Costa del Sol Places to See
There is lots to keep you occupied in and around Marbella but no doubt you’ll want to explore a bit further. Puerto Banús marina is one of Costa del Sol places to be seen and celebrity-watch and Marbella is also a must – in particular Marbella Old Town ‘casco histórico’, a rabbit-warren of narrow, flower-filled streets, the famous Orange Tree Square ‘plaza de los naranjos’ with its 16thC town hall, the remains of the Arab castle and city walls. Marbella has two municipal markets for fresh fish, meat, fruit and vegetables, cheeses, olives, flowers and much more. Excellent shopping, boutiques and great leather goods, belts, shoes and bags. Lots of ideas on this multilingual page – Click here for more information
Costa del Sol Places to See A Bit Further away…
Most people flying into Málaga leave the airport, turn right or left along the coastline and ignore the city itself. That’s a shame because Málaga is a vibrant city undergoing something of a renaissance in recent years and The New York Times included it in its 50 ‘must see’ cities in 2016. Settled by the Phoenicians nearly 3,000 years ago, followed by Carthaginian, Roman and Arab rule, it is one of the oldest cities in the world. Visit the Roman amphitheatre and the Arab fortifications of Gibralfaro, stroll through the historic city centre, take in the Pompidou and St. Petersburg Russian art collections and the museum honouring Málaga’s most famous son, Pablo Picasso, before coming right up to date at Muelle Uno, the new waterfront mall by the port. After a busy day, finish off with an evening session in the ultimate in relaxing experiences at the Hammam Al Andalus. Click here for more information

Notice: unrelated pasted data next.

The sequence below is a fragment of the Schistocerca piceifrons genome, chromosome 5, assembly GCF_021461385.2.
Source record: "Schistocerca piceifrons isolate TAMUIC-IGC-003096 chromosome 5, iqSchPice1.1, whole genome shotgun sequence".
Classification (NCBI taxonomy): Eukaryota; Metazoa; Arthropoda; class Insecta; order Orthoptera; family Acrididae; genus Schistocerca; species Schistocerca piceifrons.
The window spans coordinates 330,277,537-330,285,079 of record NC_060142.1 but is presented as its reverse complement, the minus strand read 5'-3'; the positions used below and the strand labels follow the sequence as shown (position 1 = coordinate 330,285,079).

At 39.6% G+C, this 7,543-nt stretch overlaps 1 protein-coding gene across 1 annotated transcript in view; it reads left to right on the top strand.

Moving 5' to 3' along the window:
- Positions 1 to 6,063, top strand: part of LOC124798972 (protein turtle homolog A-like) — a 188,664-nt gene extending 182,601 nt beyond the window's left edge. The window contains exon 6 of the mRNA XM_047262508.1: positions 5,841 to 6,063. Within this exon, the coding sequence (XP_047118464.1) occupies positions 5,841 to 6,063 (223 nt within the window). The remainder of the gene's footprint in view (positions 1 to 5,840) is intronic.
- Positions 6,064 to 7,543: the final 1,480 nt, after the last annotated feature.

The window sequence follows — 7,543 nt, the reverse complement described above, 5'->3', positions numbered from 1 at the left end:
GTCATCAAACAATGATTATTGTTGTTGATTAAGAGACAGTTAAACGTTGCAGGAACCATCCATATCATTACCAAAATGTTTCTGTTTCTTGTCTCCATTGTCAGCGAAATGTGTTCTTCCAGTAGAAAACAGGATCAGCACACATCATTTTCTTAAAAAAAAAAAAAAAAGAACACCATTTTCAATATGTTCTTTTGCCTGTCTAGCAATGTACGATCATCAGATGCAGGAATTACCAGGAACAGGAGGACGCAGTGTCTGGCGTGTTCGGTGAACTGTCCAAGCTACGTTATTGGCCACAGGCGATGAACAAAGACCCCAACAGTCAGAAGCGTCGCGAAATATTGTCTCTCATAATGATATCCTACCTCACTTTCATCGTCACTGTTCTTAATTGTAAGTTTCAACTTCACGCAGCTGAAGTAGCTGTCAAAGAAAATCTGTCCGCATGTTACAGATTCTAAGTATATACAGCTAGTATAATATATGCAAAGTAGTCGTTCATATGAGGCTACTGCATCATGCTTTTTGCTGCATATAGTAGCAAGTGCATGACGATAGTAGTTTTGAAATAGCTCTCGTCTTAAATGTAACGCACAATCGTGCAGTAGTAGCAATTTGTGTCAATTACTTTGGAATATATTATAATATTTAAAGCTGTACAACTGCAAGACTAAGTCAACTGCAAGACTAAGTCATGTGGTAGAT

El Caminito del Rey:
Recently re-opened after years in disrepair the Caminito del Rey is often called “the scariest pathway in the world”. This would be a great day trip to take in the Ardales National Park, including the Guadalhorce Lakes where you can canoe, kayak and cycle, and El Chorro gorge. Stunning scenery and some good restaurants lakeside make this one of the Costa del Sol places to see. There is a limit of 1,100 daily visitors so book in advance here.
Leaving Villa La Sorpresa, turn right on the main road and a 40 minute drive through the mountains takes you to the fortress town of Ronda, dramatically located on the Tajo gorge. Originally settled by Celts about 3,000 years ago, the Phoenicians followed and by Roman times it was an important settlement. Julius Caesar granted it city status. Ronda’s bullring is the oldest in Spain and if you have seen the film ‘Carmen’ with Plácido Domingo you’ll spot lots of Ronda landmarks. There’s much to see in the town itself but two nearby Costa del Sol places to see are also worth a visit. Acinipo is about 20 minutes from the centre of Ronda and it was an important Roman town for about 700 years. Click here for more information. You can visit the baths and amphitheatre. For evidence of even earlier human habitation, go to La Cueva del la Pileta near Benaoján, south west of Ronda. Call in advance for guided tours of the cave art, some of which is thought to be 20,000 years old. Click here for more information